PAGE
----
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Modernism/modernity 10.2 (2003) 327-348



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Futurist Museology

Maria Gough


If the attempt to disentangle itself from the museum was characteristic of much experimental art in the 1910s and 1920s, and again in the 1960s and 1970s, then we might describe our present historical moment in terms of the attempt by the museum, as it approaches the condition of the multiplex entertainment center, to disentangle itself from the project of experimental art altogether. This is not simply a matter of what goes around comes around. Nor does it have to do with the ways in which museums are increasingly devoting more and more space to the arts of shopping, dining, web surfing, tourism, and so forth. Rather, it is driven by the fact that museums have oversold the notion, as Brian O'Doherty once put it, of the assimilation of art without effort. 1 A major force in the promulgation of this notion, particularly with respect to the organization of exhibitions, is the dramatic reconfiguration of curatorial practice that has taken place over the last several decades. Where once it was primarily curators who called the shots—on account of their subject expertise and disciplinary judgment—these professionals now routinely serve on box office-driven curatorial teams composed of marketing specialists, public relations personnel, education curators, exhibition evaluators, and project "managers." The attempt to embrace the differing and often directly competing priorities represented by each team player often leads to a leveling of critical ambition; perhaps nowhere has this leveling proved more detrimental than in the exhibition of new and difficult art.

With this problem in mind, I would like to turn to consider an earlier moment in the history of the acquisition and exhibition of contemporary art, wherein an alternative model of curatorial [End Page 327] practice was advanced, and to a considerable extent realized—in Russia, in the aftermath of the October Revolution of 1917. Involving as it does the interventions of artists such as Kazimir Malevich, Vasily Kandinsky, Varvara Stepanova, Aleksandr Rodchenko, Vladimir Tatlin, and David Shterenberg, and critics like Osip Brik and Nikolai Punin, this alternative model gives the lie to the standard assumption that Russian vanguard artists and critics—in their pursuit of the dissolution of the division of art and life—simply turned their backs on the museum. On the contrary. The former Suprematist painter Malevich, for example, was among the many vanguard voices calling in 1919 for the state's construction of a vast network of museums of contemporary art across the new Republic. This network was to be interconnected by a "superhighway" (magistral') for the smooth circulation of traveling exhibitions, and anchored by a central museum in the new capital, Moscow. 2 Like the electrical engineer Gleb Krzhizhanovskii's adventurous contemporaneous plan for state electrification, Malevich's proposal followed the structural principle—the arterial linking of city to countryside—of most utopian visions formulated under the Bolshevik government's Civil War-period (1918-1920) policy of War Communism. This policy comprised a highly centralized command economy—or, at least, fantasy of a command economy, if we are to share Tim Clark's wise skepticism 3 —with a putatively totalizing control over the Republic's even most far-flung reaches.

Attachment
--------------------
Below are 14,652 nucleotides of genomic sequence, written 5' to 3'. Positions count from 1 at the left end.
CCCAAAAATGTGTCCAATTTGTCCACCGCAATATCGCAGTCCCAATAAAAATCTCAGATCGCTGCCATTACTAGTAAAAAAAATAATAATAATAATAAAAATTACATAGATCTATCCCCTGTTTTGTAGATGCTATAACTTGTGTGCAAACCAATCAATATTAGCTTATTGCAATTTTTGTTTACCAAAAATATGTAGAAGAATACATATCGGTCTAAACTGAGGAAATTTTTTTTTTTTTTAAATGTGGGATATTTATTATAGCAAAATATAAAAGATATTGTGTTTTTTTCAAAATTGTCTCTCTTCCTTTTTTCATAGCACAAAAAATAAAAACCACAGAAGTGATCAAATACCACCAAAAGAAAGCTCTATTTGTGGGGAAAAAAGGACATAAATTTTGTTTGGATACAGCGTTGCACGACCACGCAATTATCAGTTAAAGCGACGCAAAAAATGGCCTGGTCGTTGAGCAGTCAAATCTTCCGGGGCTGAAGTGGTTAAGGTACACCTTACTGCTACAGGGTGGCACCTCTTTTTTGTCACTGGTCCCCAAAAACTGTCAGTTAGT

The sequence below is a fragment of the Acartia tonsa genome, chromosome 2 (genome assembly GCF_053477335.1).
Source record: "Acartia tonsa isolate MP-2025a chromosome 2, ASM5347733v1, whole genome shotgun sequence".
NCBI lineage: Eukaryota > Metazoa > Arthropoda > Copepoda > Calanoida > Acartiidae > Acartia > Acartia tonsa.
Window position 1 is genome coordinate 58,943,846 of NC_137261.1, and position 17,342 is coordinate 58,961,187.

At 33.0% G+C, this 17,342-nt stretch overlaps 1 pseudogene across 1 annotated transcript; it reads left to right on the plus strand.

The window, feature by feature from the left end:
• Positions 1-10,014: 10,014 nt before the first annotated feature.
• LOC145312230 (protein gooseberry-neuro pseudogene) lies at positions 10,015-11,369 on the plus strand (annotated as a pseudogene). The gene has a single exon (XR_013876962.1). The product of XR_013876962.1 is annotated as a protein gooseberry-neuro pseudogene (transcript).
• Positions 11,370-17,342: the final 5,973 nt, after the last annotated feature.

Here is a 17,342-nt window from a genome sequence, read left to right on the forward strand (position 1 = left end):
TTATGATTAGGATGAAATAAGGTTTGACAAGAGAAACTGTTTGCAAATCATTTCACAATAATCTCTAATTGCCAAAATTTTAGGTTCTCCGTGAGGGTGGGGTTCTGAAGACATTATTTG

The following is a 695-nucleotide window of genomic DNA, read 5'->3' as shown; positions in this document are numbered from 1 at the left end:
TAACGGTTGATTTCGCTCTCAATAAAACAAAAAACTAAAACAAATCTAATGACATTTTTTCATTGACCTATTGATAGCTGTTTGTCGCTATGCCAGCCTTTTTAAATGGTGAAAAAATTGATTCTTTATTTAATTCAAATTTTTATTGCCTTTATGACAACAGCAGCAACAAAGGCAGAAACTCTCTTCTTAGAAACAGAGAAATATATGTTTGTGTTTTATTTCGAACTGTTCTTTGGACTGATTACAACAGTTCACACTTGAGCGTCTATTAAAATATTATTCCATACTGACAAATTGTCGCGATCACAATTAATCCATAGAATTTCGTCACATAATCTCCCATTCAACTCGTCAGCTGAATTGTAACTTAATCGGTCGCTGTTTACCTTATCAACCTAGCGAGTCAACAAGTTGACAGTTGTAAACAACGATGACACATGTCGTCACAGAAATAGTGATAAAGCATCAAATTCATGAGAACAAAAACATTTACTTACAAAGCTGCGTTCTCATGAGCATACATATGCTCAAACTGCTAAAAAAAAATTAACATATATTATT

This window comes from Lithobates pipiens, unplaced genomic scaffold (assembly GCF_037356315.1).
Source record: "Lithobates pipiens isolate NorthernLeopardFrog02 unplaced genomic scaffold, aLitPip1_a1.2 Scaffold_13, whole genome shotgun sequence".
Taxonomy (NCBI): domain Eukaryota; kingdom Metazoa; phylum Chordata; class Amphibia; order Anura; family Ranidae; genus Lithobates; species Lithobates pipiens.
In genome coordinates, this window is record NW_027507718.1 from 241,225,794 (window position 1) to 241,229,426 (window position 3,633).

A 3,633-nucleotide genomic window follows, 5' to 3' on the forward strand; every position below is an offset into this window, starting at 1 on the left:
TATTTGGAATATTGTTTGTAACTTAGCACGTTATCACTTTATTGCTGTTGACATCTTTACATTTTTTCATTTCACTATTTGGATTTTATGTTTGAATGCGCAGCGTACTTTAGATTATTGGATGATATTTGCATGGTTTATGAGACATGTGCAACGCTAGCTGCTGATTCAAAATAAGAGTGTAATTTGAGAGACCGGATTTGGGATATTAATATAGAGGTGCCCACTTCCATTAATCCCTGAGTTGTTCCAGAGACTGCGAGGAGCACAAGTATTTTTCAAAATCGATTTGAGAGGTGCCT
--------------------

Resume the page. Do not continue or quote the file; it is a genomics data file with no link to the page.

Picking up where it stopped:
As it was to turn out, the vanguard project for the state "museumification" (muzeefikatsiia) of contemporary art was both undertaken and substantially realized by the new cultural bureaucracy established in January 1918, the People's Commissariat of Education and Enlightenment, or, as it is usually known (by its Russian acronym), Narkompros. In March 1920, the first of Narkompros's new contemporary art museums opened as the Museum of Painterly Culture (Muzei Zhivopisnoi Kul'tury [MZhK]), in a suite of eight galleries on Volkhonka in downtown Moscow. 4 Its definitive installation took place in June 1920. 5 According to a Narkompros guidebook, some thirty such museums were founded by 1921, with a centralized Museum Bureau in Moscow functioning as an acquisition and distribution center for the shipment of work to Petrograd and provincial cities. 6

With the Bolsheviks' nationalization of private property in 1918 and the abolition of the private dealer...

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Additional Information

Print ISSN
1071-6068
Pages
pp. 327-348
Launched on MUSE
2003-05-16
Open Access
No
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